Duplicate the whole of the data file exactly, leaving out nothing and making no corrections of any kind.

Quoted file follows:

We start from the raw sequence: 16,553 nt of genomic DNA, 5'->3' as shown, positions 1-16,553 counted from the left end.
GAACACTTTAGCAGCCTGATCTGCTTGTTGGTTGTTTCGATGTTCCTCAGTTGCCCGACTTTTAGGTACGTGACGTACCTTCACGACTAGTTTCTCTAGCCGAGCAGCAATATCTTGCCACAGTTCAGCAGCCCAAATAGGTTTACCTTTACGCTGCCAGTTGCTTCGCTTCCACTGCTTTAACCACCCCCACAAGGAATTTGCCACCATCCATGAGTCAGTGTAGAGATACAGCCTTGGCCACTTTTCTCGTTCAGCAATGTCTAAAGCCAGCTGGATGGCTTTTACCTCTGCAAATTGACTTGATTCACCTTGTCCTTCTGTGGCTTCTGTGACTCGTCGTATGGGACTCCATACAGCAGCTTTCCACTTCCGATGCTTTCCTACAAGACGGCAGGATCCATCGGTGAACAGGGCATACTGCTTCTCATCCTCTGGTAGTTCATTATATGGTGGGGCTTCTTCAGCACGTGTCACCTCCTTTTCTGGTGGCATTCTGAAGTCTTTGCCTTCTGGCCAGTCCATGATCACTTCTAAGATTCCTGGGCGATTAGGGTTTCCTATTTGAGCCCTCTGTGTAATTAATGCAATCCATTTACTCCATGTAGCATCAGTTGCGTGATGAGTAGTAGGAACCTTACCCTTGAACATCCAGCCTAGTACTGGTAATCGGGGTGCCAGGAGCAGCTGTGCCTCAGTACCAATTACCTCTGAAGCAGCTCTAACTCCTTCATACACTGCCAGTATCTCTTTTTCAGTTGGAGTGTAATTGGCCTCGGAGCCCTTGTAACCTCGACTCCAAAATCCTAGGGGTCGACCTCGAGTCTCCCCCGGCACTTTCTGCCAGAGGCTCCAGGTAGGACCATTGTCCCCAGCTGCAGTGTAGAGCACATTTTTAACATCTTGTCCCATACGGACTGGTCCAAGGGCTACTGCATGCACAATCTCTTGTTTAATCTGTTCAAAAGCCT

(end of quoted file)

We start from the raw sequence: 16,553 nt of genomic DNA, 5'->3' as shown, positions 1-16,553 counted from the left end.
GAACACTTTAGCAGCCTGATCTGCTTGTTGGTTGTTTCGATGTTCCTCAGTTGCCCGACTTTTAGGTACGTGACGTACCTTCACGACTAGTTTCTCTAGCCGAGCAGCAATATCTTGCCACAGTTCAGCAGCCCAAATAGGTTTACCTTTACGCTGCCAGTTGCTTCGCTTCCACTGCTTTAACCACCCCCACAAGGAATTTGCCACCATCCATGAGTCAGTGTAGAGATACAGCCTTGGCCACTTTTCTCGTTCAGCAATGTCTAAAGCCAGCTGGATGGCTTTTACCTCTGCAAATTGACTTGATTCACCTTGTCCTTCTGTGGCTTCTGTGACTCGTCGTATGGGACTCCATACAGCAGCTTTCCACTTCCGATGCTTTCCTACAAGACGGCAGGATCCATCGGTGAACAGGGCATACTGCTTCTCATCCTCTGGTAGTTCATTATATGGTGGGGCTTCTTCAGCACGTGTCACCTCCTTTTCTGGTGGCATTCTGAAGTCTTTGCCTTCTGGCCAGTCCATGATCACTTCTAAGATTCCTGGGCGATTAGGGTTTCCTATTTGAGCCCTCTGTGTAATTAATGCAATCCATTTACTCCATGTAGCATCAGTTGCGTGATGAGTAGTAGGAACCTTACCCTTGAACATCCAGCCTAGTACTGGTAATCGGGGTGCCAGGAGCAGCTGTGCCTCAGTACCAATTACCTCTGAAGCAGCTCTAACTCCTTCATACACTGCCAGTATCTCTTTTTCAGTTGGAGTGTAATTGGCCTCGGAGCCCTTGTAACCTCGACTCCAAAATCCTAGGGGTCGACCTCGAGTCTCCCCCGGCACTTTCTGCCAGAGGCTCCAGGTAGGACCATTGTCCCCAGCTGCAGTGTAGAGCACATTTTTAACATCTTGTCCCATACGGACTGGTCCAAGGGCTACTGCATGCACAATCTCTTGTTTAATCTGTTCAAAAGCCT